, and Sweden—were called Northmen.
They were famous navigators, and, in the ninth century, discovered Iceland and Greenland.
In the tenth century a colony led by Eric the Red was planted in the latter country (983). It is said that an adventurer named Bjarni discovered the mainland of North America in the tenth century (986). These people were chiefly from Norway, and kept up communication with the parent country.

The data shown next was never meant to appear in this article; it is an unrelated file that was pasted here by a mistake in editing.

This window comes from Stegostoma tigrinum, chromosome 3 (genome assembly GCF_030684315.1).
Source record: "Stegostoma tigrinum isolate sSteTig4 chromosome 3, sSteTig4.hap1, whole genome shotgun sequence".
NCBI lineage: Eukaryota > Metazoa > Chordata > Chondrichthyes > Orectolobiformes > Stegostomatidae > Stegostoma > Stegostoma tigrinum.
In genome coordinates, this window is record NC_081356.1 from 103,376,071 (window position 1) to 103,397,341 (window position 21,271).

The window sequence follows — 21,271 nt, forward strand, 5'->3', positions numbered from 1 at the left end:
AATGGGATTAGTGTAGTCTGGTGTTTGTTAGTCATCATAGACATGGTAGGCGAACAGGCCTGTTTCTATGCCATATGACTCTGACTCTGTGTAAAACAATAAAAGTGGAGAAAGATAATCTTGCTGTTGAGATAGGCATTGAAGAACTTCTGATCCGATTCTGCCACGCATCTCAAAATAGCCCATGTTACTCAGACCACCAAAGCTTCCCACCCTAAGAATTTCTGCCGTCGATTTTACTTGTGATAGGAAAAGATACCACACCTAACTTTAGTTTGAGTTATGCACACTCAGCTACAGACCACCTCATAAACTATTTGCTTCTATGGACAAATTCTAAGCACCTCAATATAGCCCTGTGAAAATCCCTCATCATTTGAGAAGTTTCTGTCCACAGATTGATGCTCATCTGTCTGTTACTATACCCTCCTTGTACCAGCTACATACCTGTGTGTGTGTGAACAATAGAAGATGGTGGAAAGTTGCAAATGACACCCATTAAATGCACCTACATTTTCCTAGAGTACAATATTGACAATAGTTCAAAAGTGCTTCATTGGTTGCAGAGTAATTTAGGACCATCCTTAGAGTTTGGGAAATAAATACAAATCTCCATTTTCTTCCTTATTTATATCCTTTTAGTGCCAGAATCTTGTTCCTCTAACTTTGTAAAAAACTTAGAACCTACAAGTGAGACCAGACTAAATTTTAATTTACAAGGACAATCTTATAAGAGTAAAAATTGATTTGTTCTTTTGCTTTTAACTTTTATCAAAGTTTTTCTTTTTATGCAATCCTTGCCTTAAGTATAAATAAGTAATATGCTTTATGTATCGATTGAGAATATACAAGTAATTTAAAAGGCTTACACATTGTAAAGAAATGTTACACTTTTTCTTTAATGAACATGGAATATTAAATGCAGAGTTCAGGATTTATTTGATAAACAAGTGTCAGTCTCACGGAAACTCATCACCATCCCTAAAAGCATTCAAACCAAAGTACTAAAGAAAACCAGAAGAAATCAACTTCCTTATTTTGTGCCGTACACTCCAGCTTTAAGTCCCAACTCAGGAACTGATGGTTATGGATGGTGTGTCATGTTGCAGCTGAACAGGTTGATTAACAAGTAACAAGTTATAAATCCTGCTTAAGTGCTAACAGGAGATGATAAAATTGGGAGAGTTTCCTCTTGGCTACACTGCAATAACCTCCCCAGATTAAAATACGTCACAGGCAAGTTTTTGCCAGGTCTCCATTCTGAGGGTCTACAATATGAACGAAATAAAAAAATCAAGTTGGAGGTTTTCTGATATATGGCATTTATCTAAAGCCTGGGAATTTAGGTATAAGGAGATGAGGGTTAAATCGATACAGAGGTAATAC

According to an Icelandic chronicle, Captain Lief, son of Eric the Red, sailed in a little Norwegian vessel (1001), with thirty-five men, to follow up the discovery of Bjarni, and was driven by gales to a rugged coast, supposed to have been Lastward, and was killed in a skirmish with the natives (see Skraelings), and the following year his companions returned to Greenland.
Thorstein, a younger son of Eric, sailed for Vinland with twenty-five companions and his young wife, Gudrida, whom he had married only a few weeks before.
Adverse winds drove the little vessel on